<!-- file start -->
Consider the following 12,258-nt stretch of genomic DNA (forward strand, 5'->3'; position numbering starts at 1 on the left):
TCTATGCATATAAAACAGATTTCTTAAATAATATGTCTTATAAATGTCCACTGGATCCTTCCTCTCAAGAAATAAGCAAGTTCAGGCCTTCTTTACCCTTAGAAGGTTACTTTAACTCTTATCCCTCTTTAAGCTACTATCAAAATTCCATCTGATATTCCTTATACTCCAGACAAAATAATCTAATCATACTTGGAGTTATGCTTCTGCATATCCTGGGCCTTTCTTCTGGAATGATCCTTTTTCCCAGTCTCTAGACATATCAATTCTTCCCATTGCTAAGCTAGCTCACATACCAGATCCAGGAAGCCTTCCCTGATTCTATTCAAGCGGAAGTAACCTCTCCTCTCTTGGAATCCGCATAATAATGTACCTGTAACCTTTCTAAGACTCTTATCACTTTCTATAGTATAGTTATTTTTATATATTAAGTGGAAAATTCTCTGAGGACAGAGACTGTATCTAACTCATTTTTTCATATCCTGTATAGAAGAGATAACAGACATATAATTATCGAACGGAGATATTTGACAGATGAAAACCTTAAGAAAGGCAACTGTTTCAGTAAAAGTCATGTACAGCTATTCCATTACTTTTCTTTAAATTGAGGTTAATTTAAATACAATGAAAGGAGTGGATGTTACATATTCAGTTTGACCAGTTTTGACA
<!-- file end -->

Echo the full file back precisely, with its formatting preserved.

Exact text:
Consider the following 12,258-nt stretch of genomic DNA (forward strand, 5'->3'; position numbering starts at 1 on the left):
TCTATGCATATAAAACAGATTTCTTAAATAATATGTCTTATAAATGTCCACTGGATCCTTCCTCTCAAGAAATAAGCAAGTTCAGGCCTTCTTTACCCTTAGAAGGTTACTTTAACTCTTATCCCTCTTTAAGCTACTATCAAAATTCCATCTGATATTCCTTATACTCCAGACAAAATAATCTAATCATACTTGGAGTTATGCTTCTGCATATCCTGGGCCTTTCTTCTGGAATGATCCTTTTTCCCAGTCTCTAGACATATCAATTCTTCCCATTGCTAAGCTAGCTCACATACCAGATCCAGGAAGCCTTCCCTGATTCTATTCAAGCGGAAGTAACCTCTCCTCTCTTGGAATCCGCATAATAATGTACCTGTAACCTTTCTAAGACTCTTATCACTTTCTATAGTATAGTTATTTTTATATATTAAGTGGAAAATTCTCTGAGGACAGAGACTGTATCTAACTCATTTTTTCATATCCTGTATAGAAGAGATAACAGACATATAATTATCGAACGGAGATATTTGACAGATGAAAACCTTAAGAAAGGCAACTGTTTCAGTAAAAGTCATGTACAGCTATTCCATTACTTTTCTTTAAATTGAGGTTAATTTAAATACAATGAAAGGAGTGGATGTTACATATTCAGTTTGACCAGTTTTGACA